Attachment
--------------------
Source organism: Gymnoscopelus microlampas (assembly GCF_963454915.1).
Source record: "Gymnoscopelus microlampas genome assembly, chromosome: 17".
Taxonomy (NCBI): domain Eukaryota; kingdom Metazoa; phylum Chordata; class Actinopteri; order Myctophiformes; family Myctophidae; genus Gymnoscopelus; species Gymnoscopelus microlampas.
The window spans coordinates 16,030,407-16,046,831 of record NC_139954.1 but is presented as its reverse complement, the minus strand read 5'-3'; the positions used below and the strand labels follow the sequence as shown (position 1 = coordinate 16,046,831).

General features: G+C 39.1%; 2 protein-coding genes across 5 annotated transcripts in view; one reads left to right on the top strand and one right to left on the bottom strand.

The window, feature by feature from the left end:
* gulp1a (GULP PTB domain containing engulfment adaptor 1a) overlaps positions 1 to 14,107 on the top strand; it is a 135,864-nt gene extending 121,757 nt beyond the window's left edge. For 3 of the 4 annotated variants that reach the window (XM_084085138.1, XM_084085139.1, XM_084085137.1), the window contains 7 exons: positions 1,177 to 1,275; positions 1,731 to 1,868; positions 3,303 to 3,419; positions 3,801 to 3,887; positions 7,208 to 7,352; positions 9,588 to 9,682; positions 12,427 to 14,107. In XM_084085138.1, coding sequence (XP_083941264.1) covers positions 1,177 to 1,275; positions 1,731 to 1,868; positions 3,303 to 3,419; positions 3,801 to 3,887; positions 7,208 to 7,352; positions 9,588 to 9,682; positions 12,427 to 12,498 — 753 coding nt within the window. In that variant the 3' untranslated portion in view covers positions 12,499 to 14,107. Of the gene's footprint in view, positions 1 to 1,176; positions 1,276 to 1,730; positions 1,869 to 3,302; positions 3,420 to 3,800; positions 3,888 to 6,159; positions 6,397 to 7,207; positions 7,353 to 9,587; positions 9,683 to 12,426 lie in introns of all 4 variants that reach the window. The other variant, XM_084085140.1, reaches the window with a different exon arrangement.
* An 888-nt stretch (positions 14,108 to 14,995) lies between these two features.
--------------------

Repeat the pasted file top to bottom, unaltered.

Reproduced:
Source organism: Gymnoscopelus microlampas (assembly GCF_963454915.1).
Source record: "Gymnoscopelus microlampas genome assembly, chromosome: 17".
Taxonomy (NCBI): domain Eukaryota; kingdom Metazoa; phylum Chordata; class Actinopteri; order Myctophiformes; family Myctophidae; genus Gymnoscopelus; species Gymnoscopelus microlampas.
The window spans coordinates 16,030,407-16,046,831 of record NC_139954.1 but is presented as its reverse complement, the minus strand read 5'-3'; the positions used below and the strand labels follow the sequence as shown (position 1 = coordinate 16,046,831).

General features: G+C 39.1%; 2 protein-coding genes across 5 annotated transcripts in view; one reads left to right on the top strand and one right to left on the bottom strand.

The window, feature by feature from the left end:
* gulp1a (GULP PTB domain containing engulfment adaptor 1a) overlaps positions 1 to 14,107 on the top strand; it is a 135,864-nt gene extending 121,757 nt beyond the window's left edge. For 3 of the 4 annotated variants that reach the window (XM_084085138.1, XM_084085139.1, XM_084085137.1), the window contains 7 exons: positions 1,177 to 1,275; positions 1,731 to 1,868; positions 3,303 to 3,419; positions 3,801 to 3,887; positions 7,208 to 7,352; positions 9,588 to 9,682; positions 12,427 to 14,107. In XM_084085138.1, coding sequence (XP_083941264.1) covers positions 1,177 to 1,275; positions 1,731 to 1,868; positions 3,303 to 3,419; positions 3,801 to 3,887; positions 7,208 to 7,352; positions 9,588 to 9,682; positions 12,427 to 12,498 — 753 coding nt within the window. In that variant the 3' untranslated portion in view covers positions 12,499 to 14,107. Of the gene's footprint in view, positions 1 to 1,176; positions 1,276 to 1,730; positions 1,869 to 3,302; positions 3,420 to 3,800; positions 3,888 to 6,159; positions 6,397 to 7,207; positions 7,353 to 9,587; positions 9,683 to 12,426 lie in introns of all 4 variants that reach the window. The other variant, XM_084085140.1, reaches the window with a different exon arrangement.
* An 888-nt stretch (positions 14,108 to 14,995) lies between these two features.